The Architecture program provides a balance of architectural, technical design, and lower division courses to provide students with a diverse foundation of knowledge in the fields of architecture, landscape architecture, and urban planning which prepares students for careers in a wide range of design fields. The program is designed to prepare students to work as architectural technicians or designers in an architectural, engineering or development office. The curriculum visualizes architecture as a cultural, creative, technical practice, and discipline with direct social impact. The program provides preparation for baccalaureate degrees and/or the training for professional careers while providing a technical associate degree or certificate of achievement.
This course is the study of architectural design, including concepts of size, shape, material, context, number, variety and relationship (pattern, hierarchy, contrast and balance). Students will design and execute two-dimensional presentations composed of drawings, images and/or text that support intended communication and provide solutions to defined design problems.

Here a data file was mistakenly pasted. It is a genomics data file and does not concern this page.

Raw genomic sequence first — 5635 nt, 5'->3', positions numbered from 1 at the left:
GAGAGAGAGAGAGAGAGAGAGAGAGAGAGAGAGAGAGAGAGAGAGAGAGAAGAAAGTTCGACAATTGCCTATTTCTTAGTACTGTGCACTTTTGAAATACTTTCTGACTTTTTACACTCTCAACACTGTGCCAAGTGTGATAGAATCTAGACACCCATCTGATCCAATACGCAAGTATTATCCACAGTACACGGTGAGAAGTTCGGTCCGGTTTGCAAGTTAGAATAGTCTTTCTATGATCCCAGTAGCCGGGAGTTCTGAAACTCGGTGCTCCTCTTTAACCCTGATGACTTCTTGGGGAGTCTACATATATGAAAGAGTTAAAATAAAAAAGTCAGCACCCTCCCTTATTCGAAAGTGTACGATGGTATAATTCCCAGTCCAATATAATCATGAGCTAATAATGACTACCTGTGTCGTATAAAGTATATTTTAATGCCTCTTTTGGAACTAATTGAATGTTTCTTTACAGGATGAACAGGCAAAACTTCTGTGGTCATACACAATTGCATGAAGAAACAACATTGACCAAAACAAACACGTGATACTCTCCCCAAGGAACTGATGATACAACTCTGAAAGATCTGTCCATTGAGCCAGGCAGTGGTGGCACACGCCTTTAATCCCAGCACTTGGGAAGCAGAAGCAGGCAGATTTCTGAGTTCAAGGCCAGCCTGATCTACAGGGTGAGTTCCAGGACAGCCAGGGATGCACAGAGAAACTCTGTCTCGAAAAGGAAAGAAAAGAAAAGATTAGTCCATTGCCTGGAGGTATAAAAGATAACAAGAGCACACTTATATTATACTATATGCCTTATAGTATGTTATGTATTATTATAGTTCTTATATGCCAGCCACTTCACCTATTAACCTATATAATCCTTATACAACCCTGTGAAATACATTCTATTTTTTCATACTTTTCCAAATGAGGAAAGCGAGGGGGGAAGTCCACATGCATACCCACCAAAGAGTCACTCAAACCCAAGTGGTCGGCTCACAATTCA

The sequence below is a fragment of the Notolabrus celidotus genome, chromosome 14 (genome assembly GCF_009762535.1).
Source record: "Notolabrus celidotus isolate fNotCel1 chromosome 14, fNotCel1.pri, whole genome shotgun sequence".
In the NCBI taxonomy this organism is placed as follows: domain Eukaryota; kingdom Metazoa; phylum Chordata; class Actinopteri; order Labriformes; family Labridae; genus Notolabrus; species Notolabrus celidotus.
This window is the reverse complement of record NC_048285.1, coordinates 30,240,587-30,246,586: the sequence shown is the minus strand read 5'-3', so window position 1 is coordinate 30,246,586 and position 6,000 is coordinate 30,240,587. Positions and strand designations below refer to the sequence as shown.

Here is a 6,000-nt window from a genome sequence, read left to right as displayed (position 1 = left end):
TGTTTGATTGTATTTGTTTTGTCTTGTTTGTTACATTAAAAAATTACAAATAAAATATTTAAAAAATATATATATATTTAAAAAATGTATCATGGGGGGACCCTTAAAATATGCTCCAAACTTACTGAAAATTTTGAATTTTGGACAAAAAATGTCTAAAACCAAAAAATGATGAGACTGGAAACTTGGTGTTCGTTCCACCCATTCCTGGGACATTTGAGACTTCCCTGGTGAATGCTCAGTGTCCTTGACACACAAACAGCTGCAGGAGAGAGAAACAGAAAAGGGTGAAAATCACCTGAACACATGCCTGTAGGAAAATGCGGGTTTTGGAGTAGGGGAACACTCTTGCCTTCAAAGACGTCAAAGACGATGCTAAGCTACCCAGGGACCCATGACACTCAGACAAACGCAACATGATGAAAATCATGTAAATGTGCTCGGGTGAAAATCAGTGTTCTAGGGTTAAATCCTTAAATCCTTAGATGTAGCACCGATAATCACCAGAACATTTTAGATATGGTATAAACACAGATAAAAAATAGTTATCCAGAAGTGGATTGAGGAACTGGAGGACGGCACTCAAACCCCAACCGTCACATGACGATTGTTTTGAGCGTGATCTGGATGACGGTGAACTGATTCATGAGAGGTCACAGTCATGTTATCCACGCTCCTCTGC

This course provides experience in construction blueprint reading and plan review. Experiences will include the study of lines, symbols, notations and dimensions used on architectural drawings. Code interpretation and design compliance will be stressed.
This is an advanced blueprint reading course for inspectors, contractors, and designers interested in commercial and industrial construction. This course will provide training in blueprint reading comprehension, system assemblies, and material specifications. Subjects to be covered will include soils, foundations, site work, concrete, masonry, structural steel, welding, and mechanical and electrical systems.
This course provides beginning students with a hands-on design and construction experience in coordination with their first design and visual communication studios. Focus will be on the safe operation of wood and metal tools and equipment, and the design and construction of a small scale project.
This course is the study and practice of basic techniques used for graphic communication. Techniques will include orthographic and isometric projection, mechanical perspective, shades and shadows.
This course includes further development of freehand and mechanical graphic communication skills for representation of conceptual ideas, analysis and design concepts.